Will the Uluru closure effect the Australian currency outlook?

One of Australia’s biggest tourist attractions has recently held their very last visit from the public. The closure of the Uluru (or Ayer’s rock) has surprised many but has been coming for some time now, with it being a very sacred place for the indigenous people.

With such a huge draw for tourists now being off limits, there is a chance that the AUD currency outlook could be affected as Australian tourism loses one of its biggest draws and most historic attraction.

Possible effects from the closure

Sure, this isn’t the only reason tourists visit Australia but closing off Uluru to tourists means that the footfall is going to take a substantial hit.

With 9.2 million tourists visiting the country in 2018, a percentage of these may have been swayed to visit Australia over another destination by The Uluru.

Hotels in the area have reported around 80% capacity in recent years and have enjoyed this influx mainly due to a low Australian dollar as well as a raise in retiring overseas individuals.

Tourism is one of the key drivers of the economy in Australia. Should there be a slight decrease in tourism from this closure there is a chance that sales, profits, jobs and income could be hit with a knock-on effect, particularly for the surrounding area of the attraction.

Local businesses in the area will be the most impacted by the closure with some of the tour groups giving back to the local community through re-building schemes.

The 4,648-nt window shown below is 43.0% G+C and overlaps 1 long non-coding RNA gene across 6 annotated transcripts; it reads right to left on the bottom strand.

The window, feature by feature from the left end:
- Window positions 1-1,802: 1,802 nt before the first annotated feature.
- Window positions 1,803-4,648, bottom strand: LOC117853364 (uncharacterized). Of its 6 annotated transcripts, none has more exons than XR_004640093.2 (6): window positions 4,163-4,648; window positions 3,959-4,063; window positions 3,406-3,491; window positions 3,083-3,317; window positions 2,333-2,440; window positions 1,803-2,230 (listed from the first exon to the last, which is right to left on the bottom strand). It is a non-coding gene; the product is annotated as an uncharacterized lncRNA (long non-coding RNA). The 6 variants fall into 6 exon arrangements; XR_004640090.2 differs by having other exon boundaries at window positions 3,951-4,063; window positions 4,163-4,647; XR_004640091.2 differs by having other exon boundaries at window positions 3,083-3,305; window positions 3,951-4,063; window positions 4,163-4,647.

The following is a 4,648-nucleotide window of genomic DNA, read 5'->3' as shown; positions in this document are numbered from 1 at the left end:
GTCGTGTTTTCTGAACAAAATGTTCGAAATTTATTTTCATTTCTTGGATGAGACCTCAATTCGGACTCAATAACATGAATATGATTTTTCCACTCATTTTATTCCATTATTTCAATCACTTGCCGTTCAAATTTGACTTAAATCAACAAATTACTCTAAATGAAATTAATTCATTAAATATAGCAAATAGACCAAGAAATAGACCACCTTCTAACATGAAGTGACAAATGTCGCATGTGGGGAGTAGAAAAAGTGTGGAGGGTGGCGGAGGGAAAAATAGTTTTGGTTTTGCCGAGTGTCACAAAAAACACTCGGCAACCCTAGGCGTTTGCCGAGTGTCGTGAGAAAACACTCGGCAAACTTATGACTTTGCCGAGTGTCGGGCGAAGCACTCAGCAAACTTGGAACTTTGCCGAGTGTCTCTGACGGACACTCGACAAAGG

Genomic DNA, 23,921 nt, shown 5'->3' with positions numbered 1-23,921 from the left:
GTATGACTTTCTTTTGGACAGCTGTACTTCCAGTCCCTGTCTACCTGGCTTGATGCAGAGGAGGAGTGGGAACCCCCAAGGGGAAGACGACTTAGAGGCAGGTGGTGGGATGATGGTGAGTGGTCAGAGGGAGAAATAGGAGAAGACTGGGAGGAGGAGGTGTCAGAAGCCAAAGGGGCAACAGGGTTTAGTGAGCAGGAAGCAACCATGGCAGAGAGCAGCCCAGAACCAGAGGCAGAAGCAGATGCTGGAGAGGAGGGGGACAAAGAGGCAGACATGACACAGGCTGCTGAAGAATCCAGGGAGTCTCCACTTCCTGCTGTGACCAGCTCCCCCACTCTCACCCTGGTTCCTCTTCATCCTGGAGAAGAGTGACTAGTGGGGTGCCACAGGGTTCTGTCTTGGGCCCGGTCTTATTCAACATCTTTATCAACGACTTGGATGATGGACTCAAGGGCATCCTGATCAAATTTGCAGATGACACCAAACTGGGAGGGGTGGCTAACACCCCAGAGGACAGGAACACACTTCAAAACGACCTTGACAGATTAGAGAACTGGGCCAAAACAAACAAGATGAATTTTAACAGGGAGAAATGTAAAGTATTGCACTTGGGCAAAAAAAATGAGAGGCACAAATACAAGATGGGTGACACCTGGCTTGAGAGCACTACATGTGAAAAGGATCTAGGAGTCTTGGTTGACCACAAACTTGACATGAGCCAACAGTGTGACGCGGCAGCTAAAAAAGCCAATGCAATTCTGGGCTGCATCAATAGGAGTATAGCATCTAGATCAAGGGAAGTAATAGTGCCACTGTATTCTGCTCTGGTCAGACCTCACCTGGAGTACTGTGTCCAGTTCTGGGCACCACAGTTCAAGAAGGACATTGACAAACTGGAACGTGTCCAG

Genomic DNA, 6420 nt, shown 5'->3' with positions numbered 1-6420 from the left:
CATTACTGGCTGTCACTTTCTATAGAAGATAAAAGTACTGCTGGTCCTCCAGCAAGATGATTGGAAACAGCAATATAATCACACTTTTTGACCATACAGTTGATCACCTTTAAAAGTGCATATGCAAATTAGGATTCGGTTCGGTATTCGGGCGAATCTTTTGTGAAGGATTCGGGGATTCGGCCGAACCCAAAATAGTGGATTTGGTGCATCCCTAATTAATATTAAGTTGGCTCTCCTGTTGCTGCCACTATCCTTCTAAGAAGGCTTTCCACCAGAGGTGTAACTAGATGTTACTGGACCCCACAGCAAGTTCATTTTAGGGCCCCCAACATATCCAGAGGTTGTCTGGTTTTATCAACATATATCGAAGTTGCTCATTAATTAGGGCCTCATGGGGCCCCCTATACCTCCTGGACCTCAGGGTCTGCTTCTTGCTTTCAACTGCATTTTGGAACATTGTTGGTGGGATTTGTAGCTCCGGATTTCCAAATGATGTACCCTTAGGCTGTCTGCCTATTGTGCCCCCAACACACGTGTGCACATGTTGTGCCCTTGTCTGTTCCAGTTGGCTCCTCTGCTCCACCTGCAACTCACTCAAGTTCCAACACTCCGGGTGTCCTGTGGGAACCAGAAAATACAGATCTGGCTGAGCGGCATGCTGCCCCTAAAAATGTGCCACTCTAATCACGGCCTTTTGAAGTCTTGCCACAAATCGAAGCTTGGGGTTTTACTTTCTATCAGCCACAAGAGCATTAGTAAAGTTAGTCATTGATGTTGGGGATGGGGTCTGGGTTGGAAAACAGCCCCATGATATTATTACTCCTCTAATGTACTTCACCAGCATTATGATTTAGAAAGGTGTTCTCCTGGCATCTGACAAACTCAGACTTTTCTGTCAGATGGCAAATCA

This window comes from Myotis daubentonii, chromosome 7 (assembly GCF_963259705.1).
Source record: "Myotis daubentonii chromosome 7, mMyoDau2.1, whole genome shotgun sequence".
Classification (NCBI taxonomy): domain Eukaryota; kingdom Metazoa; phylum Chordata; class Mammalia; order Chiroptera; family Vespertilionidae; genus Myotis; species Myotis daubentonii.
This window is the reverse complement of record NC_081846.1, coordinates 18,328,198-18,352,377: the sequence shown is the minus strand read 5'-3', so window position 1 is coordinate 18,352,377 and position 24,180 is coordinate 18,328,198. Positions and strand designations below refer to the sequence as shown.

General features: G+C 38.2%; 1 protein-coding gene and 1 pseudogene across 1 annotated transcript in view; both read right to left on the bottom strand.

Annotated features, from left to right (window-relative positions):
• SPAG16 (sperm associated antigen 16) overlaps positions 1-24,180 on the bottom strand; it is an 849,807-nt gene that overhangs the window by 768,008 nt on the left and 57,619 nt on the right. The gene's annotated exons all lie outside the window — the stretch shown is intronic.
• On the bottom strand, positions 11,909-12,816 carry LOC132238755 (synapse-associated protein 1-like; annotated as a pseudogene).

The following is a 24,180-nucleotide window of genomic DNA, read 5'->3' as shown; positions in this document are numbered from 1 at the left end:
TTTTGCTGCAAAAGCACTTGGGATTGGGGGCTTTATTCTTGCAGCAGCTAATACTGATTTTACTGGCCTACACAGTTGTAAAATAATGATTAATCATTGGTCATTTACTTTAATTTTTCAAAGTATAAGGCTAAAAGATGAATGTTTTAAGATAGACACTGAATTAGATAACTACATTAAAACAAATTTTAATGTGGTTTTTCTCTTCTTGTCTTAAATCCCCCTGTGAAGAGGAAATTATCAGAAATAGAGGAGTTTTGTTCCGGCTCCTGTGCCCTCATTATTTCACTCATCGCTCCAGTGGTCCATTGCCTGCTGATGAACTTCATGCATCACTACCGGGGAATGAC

The closures effect on the AUD currency outlook

The AUD to GBP forecast is likely to be unaffected with the closure, as mentioned the slight drop in tourists visiting to climb the rock will be unlikely to cause a complete shift which may skew the relationship of the two currencies.

Overall, the closure is likely to have little effect in the long run, but there could well be a dip in the AUD’s strength before levelling out again thanks to recent gains.

Tourism in Uluru area may be lowered but for Australia as a whole, their currency outlook is dictated by a lot more tourist attractions that are unlikely to close any time soon. Think; Climate, beaches and people. This should help the Australian currency outlook navigate this brief dip in value.

Not only this, but plenty of tourists will still want to stop by for a scenic photograph at the foot of Uluru to tick off their Oceanic bucket list. These tourists are likely to visit the existing local businesses which may still have reason to operate with the steady influx of visitors that merely visited to see the wonder of Uluru with their own eyes.

Overall, the outlook is still good for the AUD. For more Pound and AUD news, keep up to date with our daily blogs here alternatively if you have a currency requirement you can get in touch on +44(0)1494 360 899 to discuss these factors in more detail. Thank you for reading and I look forward to hearing from you soon, Jonathan Watson – jmw@currencies.co.uk

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